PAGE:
Jessop had become disillusioned with the church's teachings that Jeffs was a prophet of God and that women should live a life of complete submission to a husband with more than one family. At 13 years old, she tried to bring charges against a family member for sexual assault but was returned to her home. She fled a forced marriage to a cousin when she was 16 and began to seek ways to end what she called child abuse in polygamous families.

"When I came out of it, I had to be the same way these kids were. I look back and say how did I survive?" Jessop recalled. "It feels like you step into a black hole. Honest to God. Like you're free-falling and screaming at top of your lungs for someone to help you and get someone to understand what you're talking about. And nobody gets what you're trying to say. They think you're lying. This is America, after all. Those things don't happen here."

Almost immediately after resettling in Missouri in the mid-1980s, Jessop began appearing on national television news programs to tell a shocked public of the abuses levied upon women in communities such as the one where she was reared, along with 16 siblings. Jessop now lives in Phoenix with her husband, who she met after leaving Colorado City, and two children.

She recalls forced abortions, sexual abuse, open threats to her safety and eventually the anxiety of leaving behind everything familiar. Even today, she fears for her mother and her younger sister Ruby, neither of whom she has seen in several years. Both women remain in Colorado City, to the best of her knowledge, and their safety is questionable.

"Every time I go close to Colorado City, my sister is spirited away, as well as my mom," Jessop said. "I've had a missing persons report filed on my mom for three or four years now. My brothers and I, we've several times gone in to look for her. We were told if we continue to search, they'd arrest us for harassment." [2]

As a child, Jessop never thought she'd become an activist. But now she's leading the fight to help victims of abuse create a new life. Many want to leave, but don't, she said, in fear that the family left behind will be punished as a result, or because they don't know how to function in a free society.

"(Sect leaders) use the ignorance of these women regarding the law to promote their lifestyles and ideologies," Jessop said. "Some of the examples are mind-boggling," she continued. "One woman was raped by her stepson and thought she was going to be in trouble with the law because she was an adult and he was a minor. She didn't want to tell the attorney about the incident. She would cry and say she didn't want to go to prison. It took me a year to convince her she was not the guilty party."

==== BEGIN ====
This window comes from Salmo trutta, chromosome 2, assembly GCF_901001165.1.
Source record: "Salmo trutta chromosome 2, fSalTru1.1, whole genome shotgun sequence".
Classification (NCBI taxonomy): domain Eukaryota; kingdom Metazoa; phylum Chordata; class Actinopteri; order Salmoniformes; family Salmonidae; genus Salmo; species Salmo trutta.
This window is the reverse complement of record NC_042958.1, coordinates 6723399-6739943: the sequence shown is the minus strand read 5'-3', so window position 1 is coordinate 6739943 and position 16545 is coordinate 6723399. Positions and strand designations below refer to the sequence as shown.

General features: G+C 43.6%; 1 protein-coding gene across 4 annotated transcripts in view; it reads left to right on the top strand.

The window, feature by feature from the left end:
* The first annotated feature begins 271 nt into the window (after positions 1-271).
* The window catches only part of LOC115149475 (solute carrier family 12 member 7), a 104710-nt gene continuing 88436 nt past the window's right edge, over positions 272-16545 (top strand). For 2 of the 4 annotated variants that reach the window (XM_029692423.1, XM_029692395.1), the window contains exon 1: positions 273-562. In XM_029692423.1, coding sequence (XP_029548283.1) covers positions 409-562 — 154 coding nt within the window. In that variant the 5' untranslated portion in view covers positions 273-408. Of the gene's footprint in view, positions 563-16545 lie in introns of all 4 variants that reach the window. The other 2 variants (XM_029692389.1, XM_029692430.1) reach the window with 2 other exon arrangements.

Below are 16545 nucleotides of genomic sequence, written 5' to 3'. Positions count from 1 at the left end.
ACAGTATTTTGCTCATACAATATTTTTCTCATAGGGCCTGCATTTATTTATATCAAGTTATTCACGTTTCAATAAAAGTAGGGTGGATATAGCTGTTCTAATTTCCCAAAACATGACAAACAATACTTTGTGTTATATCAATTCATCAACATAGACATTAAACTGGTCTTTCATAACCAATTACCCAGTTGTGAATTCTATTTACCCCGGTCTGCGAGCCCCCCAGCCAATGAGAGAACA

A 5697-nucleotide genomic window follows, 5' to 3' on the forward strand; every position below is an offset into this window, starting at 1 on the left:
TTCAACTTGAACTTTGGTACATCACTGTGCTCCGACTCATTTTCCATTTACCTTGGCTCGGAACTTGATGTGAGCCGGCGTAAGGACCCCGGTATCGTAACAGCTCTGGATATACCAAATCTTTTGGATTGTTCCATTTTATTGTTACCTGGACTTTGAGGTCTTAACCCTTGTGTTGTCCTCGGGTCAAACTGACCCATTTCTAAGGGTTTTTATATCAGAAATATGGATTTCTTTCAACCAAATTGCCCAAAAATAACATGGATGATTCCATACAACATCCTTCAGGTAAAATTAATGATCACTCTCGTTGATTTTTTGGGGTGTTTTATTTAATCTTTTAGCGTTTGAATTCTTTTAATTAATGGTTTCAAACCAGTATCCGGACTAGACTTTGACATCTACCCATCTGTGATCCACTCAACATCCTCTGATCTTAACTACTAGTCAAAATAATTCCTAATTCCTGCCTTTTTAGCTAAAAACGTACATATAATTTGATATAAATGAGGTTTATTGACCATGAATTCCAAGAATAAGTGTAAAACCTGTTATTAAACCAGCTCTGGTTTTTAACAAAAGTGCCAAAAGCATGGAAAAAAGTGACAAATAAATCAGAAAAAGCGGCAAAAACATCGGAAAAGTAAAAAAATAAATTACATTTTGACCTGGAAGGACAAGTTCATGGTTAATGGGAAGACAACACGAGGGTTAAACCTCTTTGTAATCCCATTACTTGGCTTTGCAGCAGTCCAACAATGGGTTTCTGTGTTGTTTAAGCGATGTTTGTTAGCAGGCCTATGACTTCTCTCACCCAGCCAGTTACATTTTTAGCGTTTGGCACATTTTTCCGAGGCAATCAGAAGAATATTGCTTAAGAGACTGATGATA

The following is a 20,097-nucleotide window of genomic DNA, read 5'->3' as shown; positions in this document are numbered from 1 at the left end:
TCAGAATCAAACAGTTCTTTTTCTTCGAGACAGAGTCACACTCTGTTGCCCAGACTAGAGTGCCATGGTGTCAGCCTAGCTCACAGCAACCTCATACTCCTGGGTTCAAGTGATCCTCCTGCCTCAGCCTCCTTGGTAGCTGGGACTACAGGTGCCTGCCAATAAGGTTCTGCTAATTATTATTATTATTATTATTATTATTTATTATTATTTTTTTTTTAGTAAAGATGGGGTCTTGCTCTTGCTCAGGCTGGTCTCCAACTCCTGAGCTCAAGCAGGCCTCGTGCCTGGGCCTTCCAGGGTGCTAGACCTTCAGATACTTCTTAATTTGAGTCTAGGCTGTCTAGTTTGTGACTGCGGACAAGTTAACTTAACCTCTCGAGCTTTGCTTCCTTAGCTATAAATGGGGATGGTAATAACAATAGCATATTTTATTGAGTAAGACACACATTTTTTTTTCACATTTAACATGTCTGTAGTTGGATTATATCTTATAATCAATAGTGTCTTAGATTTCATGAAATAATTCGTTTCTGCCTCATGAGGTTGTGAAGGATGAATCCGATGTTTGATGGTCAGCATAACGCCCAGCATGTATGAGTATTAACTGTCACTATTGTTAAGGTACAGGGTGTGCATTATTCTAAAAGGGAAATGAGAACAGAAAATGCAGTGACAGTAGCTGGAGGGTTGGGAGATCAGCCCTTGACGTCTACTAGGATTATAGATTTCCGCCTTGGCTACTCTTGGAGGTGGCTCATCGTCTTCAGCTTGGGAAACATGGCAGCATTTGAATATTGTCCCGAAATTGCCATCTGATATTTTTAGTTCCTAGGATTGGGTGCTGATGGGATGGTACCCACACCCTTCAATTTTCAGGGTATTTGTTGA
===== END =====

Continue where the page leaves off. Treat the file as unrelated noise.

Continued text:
The New Wing

Linda Walker's family history is speckled with polygamy in the name of religion. Her great-grandfather was imprisoned in 1902 for practicing polygamy. Years later, Walker's family raised her under the belief that her ancestor was a religious martyr who was persecuted by overzealous authorities.

Walker, a self-described "child of the 60s," believes genetic defects that have impacted members of her distant family were a result of inbreeding, and she has made it her mission to offer a choice of a normal life to those who feel trapped in unbearable situations. "My eyes start to gloss over when I look at some of these genealogies," Walker said. "The proof of what we are saying about the damaging effects of this lifestyle is coming out in the form of a genetic catastrophe."

Specifically, though, she wants to stop the practice of forcing children as young as 14 to marry. And that's the kind of thing that goes on primarily within religious cults scattered across the U.S. Walker founded the Child Protection Project in Los Angeles, with the mission of supporting new laws against the abuse of women and children and providing financial aid to those who want out. But she couldn't get anyone to take her seriously because she was not directly involved with any of the atrocities she described. So, she met up with Jessop, who already had the ear of the media and had figured out how to effectively sell their mission to the public.

"People started paying attention when we started calling attention to the crimes within polygamy, not just the word polygamy," Walker said.

But Jessop is more than a mouthpiece. As executive director of the nonprofit Child Protection Project, she works with victims on a personal level and often goes to court with them during custody battles. One of the goals is to raise enough money to open a transitional shelter for mothers who want out of polygamist or abusive marriages.

"We can't help the children unless we help the mothers," Walker said. "If you are a mother from Colorado City and you leave, you leave your children behind."